The employer's exclusion is used in general liability policies to avoid duplication of an employer's workers' compensation insurance by excluding coverage for claims by an injured employee against his own employer. E.g., Shelby Realty LLC v. Nat'l Sur. Corp., 06 Civ. 3260, 2007 WL 1180651 at *4 (S.D.N.Y. Apr. 11, 2007) (" The Employee Exclusion recognizes that general liability coverage is unnecessary for an employer whose employee is injured in the course of his employment since the workman's compensation system (and the required workman's compensation insurance coverage) covers such an injury. However, a non-employer . . . needs general liability coverage if sued by someone else's employee. . . . [T]he Employee

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Exclusion precludes over-coverage (where an employer has both workman's compensation insurance and commercial liability insurance for an employee's injury) by excluding claims stemming from an employee's bodily injury sustained 'in the course of his employment' . . . ." (citing Employers' Liab. Assurance Corp. v. Travelers Ins. Co., 411 F.2d 862, 865 (2d Cir.1969))); accord, e.g., Ostrowski v. Am. Safety Indem. Co., No. 07-CV-3977, 2010 WL 3924679 at *6 (E.D.N.Y. Sept. 30, 2010).[20]

Given that liability policies often extend coverage beyond the named insured, separation of insureds provisions " were adopted by the insurance industry to define the extent of coverage afforded by a policy issued to more than one insured." Sacharko v. Ctr. Equities Ltd. P'ship, 2 Conn.App. 439, 443, 479 A.2d 1219, 1222 (Conn.App. Ct. 1984); accord, e.g., Greaves v. Pub. Serv. Mut. Ins. Co., 5 N.Y.2d 120, 124, 155 N.E.2d 390, 181 N.Y.S.2d 489, 491 (1959) (" 'proper view'" of policy containing separation of insureds provision " 'is that by it the defendant [insurer] has undertaken separate and distinct obligations to the various assured, named and additional'" (quoting Morgan v. Greater N.Y. Taxpayers Mut. Ins. Ass'n, 305 N.Y. 243, 249, 112 N.E.2d 273, 275 (1953))); see also, e.g., U.S. Fid. & Guar. Co. v. Globe Indem. Co., 60 Ill.2d at 299, 327 N.E.2d at 323 (" The language [of separation of insureds provisions] shows that the insurer recognizes an obligation to additional insureds distinct from its obligation to the named insured." ).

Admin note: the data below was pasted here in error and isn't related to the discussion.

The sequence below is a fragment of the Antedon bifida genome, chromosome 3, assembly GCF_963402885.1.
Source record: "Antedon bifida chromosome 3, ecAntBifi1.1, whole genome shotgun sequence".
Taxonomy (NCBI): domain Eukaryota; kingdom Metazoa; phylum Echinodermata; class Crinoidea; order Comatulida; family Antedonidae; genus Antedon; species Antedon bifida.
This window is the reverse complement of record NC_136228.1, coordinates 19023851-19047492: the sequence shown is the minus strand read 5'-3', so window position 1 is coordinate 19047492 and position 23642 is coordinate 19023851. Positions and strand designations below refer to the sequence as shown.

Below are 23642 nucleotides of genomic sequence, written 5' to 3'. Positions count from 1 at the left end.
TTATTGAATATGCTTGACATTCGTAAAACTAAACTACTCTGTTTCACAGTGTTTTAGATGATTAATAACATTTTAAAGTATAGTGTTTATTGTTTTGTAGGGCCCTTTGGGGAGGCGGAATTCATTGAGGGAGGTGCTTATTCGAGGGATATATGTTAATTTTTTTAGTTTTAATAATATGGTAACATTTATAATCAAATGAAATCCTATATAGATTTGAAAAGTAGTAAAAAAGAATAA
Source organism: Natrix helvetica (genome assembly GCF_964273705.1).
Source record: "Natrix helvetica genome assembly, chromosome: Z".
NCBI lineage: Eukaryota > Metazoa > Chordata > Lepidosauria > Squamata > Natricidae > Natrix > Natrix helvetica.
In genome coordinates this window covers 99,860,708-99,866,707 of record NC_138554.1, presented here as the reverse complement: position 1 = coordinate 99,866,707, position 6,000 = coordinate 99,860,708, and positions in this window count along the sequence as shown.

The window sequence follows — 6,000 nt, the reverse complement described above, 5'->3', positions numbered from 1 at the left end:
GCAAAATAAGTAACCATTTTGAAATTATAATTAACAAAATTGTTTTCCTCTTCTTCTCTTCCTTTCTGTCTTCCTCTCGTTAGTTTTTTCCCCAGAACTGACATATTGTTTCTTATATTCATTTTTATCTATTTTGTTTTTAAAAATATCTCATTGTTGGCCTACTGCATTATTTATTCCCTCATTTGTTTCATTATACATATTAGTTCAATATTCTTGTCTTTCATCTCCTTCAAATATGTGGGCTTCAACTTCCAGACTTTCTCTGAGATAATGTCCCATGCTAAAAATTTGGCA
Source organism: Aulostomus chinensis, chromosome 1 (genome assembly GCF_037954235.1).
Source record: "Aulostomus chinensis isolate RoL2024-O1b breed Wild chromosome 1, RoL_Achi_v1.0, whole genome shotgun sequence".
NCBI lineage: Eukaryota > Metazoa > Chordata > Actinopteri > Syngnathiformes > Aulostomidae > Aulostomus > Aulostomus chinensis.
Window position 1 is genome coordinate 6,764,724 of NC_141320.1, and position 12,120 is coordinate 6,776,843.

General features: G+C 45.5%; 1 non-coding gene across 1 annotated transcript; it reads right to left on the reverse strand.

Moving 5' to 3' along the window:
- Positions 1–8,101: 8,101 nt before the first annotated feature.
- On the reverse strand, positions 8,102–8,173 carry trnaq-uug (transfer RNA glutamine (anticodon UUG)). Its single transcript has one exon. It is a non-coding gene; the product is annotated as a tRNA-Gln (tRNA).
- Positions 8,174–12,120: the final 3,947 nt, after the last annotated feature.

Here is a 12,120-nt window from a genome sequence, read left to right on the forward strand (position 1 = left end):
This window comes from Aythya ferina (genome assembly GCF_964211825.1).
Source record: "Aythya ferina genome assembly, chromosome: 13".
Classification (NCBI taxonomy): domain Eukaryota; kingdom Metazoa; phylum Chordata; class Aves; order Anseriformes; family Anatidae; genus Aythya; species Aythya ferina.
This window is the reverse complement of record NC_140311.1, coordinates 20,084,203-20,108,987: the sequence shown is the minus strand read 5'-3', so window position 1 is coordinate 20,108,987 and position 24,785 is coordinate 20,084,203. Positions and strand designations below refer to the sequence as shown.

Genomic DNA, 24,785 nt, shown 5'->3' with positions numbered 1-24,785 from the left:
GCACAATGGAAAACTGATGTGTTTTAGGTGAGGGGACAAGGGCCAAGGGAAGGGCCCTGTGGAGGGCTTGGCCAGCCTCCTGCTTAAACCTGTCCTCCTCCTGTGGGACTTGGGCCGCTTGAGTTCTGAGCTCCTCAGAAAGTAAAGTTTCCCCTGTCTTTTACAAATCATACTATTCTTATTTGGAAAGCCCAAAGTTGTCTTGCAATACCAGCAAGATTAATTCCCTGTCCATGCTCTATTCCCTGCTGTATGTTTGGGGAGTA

Separation of insured provisions require that each insured " be treated as if separately covered by the policy and indeed as if he (additional insured) had a separate policy of his own." Greaves v. Pub. Serv. Mut. Ins. Co., 5 N.Y.2d at 124, 181 N.Y.S.2d at 491; see also, e.g., U.S. Fid. & Guar. Co. v. Globe Indem. Co., 60 Ill.2d at 299, 327 N.E.2d at 323 (" A reasonable interpretation of the language of the severability clause, that 'the insurance afforded applies separately to each insured,' leads to the obvious conclusion that each insured is to be treated as if each were separately insured." ).